I met Ruth Hardy 30 years ago this fall. We were both in our first semester of our first year of college, and we both knew we’d major in Government. Ruth and I had grown up in different families in different communities in different states. But even as 18 year olds, each of us recognized the importance of good government and the honor of public service.
Over the years, and despite our different paths, Ruth and I have continued to work in public and non-profit organizations and have continued to recognize the difference that public policy and collective action can make in improving individuals’ lives.
Ruth’s work has provided her with knowledge and expertise in a wide array of subject areas: public education and education finance, access to primary health care for all, reproductive and other health care for women, complex budgeting, and making it possible for women to run for elected office.
Throughout all of these endeavors, and, maybe most of all, through being a mother to her own three kids, now all teenagers, Ruth has remained committed to her belief that public policy and public service can change the world for the better. No matter the area in which she has worked, Ruth’s lifelong striving to help as many people as possible gain access to necessary services, whether education or health care or support from their communities, has shown through.
Having watched Ruth for the past three decades, I feel extraordinarily lucky to be able to vote for her as my Vermont State Senator. When I cast my vote for Ruth on Tuesday, November 6th, I will be doing my civic duty to have voted for the best, most effective, most committed future legislator I have ever known.
As we all know, voter turnout in the United States remains shockingly low. In the 2016 Presidential election, just under 60% of eligible voters cast votes. Turnout in midterm elections is traditionally much lower. And interest in non-statewide elections, such as those for state senate, is lower still.
Yet, in this time and even in this small state, our votes could not matter more. The issues that Vermont’s Senate addresses in any given session touch each of our lives in a multitude of ways.
During the last session, I testified before several legislative committees, and while I have subject matter expertise in very specific areas in which I work, Vermont’s legislators must get up to speed on a wide and varied set of complex issues. I was impressed, during my time before the legislative committees, with many legislators’ questions and quests for greater and more in-depth understanding. It is a job with a great deal of homework, and it is a job that requires legislators to listen carefully, analyze complex information from various perspectives, predict the impact of certain decisions, and then work collaboratively with legislators of various political persuasions to chart a course that is best for Vermonters.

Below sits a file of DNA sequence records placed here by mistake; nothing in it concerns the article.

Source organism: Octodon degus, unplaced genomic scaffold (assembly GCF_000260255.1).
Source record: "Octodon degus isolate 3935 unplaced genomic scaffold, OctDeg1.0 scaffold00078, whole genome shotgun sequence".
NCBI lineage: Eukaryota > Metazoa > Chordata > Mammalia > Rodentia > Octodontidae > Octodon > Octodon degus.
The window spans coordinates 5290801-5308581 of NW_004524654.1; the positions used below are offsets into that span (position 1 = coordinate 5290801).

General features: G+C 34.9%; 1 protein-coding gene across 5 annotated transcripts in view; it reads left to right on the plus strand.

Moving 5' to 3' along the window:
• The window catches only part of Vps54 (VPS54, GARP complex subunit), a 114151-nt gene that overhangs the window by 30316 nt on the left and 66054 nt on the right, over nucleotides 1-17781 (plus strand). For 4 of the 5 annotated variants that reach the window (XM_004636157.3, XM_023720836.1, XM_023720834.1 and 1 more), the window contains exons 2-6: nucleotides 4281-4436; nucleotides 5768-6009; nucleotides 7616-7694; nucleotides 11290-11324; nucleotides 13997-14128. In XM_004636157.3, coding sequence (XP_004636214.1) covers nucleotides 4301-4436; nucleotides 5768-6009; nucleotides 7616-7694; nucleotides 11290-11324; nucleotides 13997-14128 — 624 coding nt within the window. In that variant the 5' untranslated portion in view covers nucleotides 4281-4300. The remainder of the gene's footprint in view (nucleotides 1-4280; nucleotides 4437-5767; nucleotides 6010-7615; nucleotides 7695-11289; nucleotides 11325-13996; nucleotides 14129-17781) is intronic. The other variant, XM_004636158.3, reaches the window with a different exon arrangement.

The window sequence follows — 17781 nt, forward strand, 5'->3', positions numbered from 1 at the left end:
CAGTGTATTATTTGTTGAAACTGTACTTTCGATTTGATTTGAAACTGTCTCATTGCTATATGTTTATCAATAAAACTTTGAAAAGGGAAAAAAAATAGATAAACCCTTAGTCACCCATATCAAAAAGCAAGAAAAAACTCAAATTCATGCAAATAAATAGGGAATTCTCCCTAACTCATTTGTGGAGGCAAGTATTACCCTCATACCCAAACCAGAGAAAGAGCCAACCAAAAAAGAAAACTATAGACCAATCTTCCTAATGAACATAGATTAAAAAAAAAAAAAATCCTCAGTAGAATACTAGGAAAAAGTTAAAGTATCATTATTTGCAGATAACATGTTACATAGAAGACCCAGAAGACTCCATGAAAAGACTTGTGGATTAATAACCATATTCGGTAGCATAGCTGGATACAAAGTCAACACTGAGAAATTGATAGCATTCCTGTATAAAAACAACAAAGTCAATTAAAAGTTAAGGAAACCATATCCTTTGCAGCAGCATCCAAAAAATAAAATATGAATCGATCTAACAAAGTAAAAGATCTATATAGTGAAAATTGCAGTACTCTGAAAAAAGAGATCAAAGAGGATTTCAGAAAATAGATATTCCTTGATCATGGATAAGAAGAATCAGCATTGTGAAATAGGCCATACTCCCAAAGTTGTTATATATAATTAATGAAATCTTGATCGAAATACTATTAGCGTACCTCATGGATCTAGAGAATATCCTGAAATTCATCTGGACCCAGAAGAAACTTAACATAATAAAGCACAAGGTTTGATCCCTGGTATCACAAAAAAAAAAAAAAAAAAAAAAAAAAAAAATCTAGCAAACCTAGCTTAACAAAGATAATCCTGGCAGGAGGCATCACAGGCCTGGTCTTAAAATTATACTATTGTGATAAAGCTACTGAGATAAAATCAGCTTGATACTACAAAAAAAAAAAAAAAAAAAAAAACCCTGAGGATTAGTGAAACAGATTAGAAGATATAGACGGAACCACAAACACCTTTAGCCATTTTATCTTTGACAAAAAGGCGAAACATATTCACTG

We are fortunate to have so many in Vermont who desire to do this work. We are fortunate to live in a state in which our legislators are so accessible and connected to us. We are also fortunate to live in a state in which each vote carries as much weight as it does. Our individual votes represent our individual values at work. When we cast a vote for a candidate who shares our values and priorities, we bring the best parts of democracy to our homes and our communities.
Given our meandering paths over the years, it is serendipitous that Ruth and I have ended up living so close to one another again. But it is even more serendipitous that my Vermont town, Huntington, is part of the Addison County Senate district in which Ruth is running.
I am urging you to vote, and to do more than cast your individual vote—I am urging you to speak to or email or text or call your friends and neighbors to make certain that they are voting. I am urging you to help those who won’t have time to vote on a Tuesday to vote early.
But most of all, I am urging you to do your duty as a citizen of this great country and this brave little state. I am urging you to vote for the person who I am certain is the most qualified, committed, creative, knowledgeable, and compassionate elected official I’ll ever have the privilege to vote for—Ruth Hardy, my dear friend and fellow lover of public service and good government.
Kate Lucier is an attorney; she and her family have called Huntington home since 2006.